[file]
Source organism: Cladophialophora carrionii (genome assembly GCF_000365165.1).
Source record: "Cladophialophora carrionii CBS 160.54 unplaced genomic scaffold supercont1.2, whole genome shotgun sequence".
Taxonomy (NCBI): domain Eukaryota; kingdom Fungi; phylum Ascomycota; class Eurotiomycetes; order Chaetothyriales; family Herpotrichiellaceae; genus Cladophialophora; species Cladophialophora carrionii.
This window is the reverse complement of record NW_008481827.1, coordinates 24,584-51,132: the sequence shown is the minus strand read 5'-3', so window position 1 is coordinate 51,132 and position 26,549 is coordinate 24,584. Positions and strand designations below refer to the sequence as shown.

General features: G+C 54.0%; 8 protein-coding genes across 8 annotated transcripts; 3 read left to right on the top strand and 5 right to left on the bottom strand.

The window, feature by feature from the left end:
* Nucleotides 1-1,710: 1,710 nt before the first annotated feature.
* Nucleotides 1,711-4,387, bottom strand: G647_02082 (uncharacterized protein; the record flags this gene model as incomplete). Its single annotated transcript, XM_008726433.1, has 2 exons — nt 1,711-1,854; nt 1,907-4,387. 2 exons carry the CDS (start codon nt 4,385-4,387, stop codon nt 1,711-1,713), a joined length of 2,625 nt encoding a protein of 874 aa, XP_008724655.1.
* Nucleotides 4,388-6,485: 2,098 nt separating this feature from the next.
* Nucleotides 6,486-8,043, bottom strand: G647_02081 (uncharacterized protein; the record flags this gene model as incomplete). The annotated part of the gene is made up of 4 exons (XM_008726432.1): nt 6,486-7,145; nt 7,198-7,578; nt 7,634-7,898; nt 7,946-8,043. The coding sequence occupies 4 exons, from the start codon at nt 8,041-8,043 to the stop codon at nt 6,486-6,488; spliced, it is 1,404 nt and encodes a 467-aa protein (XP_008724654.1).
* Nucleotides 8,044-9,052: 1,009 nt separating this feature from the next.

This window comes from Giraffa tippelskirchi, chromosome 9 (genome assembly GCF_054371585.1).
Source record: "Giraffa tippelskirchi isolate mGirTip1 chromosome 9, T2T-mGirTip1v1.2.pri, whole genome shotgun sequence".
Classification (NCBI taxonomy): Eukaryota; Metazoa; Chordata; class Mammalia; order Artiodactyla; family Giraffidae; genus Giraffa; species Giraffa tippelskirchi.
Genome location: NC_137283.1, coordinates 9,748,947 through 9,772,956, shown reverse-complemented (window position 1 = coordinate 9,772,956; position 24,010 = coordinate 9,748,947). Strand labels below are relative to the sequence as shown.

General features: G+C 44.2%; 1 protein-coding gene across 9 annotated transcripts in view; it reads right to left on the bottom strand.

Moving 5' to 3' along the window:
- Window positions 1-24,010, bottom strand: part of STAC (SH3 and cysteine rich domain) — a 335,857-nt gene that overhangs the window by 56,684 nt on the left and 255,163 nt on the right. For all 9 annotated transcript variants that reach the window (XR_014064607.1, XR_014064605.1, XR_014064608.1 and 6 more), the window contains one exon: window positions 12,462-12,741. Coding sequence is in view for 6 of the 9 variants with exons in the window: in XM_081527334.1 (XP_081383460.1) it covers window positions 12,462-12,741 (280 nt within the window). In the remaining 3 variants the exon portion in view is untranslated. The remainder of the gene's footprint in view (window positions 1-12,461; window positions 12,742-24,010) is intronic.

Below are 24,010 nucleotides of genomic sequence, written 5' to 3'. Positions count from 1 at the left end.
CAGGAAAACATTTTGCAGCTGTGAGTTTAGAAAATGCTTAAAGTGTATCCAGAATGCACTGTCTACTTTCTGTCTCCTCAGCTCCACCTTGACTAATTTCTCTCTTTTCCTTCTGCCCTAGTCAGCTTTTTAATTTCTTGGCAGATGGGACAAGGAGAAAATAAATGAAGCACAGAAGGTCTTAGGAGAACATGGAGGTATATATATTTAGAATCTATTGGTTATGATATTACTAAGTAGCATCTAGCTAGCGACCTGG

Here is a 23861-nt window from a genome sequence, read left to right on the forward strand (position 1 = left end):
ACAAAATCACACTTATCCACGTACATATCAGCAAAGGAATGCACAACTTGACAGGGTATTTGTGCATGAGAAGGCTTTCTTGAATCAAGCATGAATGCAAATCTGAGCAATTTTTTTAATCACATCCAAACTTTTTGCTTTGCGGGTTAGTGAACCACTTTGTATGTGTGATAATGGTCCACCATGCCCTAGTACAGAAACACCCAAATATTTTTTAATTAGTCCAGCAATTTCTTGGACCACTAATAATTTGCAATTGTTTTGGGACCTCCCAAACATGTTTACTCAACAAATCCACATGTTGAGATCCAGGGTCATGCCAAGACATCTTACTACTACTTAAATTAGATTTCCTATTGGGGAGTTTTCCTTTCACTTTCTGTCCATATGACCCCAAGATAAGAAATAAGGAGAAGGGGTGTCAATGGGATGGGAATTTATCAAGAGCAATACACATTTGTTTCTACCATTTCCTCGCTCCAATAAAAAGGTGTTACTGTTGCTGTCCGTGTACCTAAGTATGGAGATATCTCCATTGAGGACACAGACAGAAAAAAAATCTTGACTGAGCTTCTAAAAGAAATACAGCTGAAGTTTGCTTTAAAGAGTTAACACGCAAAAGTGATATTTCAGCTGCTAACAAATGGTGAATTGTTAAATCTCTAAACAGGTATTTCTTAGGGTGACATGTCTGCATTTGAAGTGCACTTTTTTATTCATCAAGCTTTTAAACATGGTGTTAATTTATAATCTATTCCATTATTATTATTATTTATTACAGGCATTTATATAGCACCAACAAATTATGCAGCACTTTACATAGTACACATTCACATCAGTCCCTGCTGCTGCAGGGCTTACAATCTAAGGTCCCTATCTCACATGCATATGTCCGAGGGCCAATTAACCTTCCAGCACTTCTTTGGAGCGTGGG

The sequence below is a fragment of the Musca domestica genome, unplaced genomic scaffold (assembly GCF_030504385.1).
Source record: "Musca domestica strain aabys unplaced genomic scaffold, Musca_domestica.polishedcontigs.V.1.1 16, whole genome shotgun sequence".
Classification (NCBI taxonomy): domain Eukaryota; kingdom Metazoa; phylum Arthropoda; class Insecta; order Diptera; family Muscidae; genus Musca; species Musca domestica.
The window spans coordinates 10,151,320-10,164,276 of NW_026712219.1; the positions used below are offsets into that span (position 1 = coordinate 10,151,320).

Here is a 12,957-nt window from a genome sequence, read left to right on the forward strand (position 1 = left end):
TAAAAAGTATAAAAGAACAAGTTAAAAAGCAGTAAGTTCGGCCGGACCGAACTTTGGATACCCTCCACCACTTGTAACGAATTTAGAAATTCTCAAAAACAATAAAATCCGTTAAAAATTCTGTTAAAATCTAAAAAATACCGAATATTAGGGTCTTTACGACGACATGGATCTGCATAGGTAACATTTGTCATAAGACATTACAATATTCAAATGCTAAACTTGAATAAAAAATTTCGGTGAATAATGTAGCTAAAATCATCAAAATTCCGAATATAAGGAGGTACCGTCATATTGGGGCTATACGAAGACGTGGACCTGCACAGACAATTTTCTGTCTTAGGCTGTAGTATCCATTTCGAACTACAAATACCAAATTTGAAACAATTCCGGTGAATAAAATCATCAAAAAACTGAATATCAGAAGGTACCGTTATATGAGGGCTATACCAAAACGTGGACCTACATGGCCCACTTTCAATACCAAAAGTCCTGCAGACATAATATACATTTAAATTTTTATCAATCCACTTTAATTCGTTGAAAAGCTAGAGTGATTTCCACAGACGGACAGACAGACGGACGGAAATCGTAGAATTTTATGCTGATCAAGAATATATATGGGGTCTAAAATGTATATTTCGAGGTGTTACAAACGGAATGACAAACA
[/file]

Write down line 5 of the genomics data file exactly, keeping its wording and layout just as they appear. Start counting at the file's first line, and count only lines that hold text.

General features: G+C 54.0%; 8 protein-coding genes across 8 annotated transcripts; 3 read left to right on the top strand and 5 right to left on the bottom strand.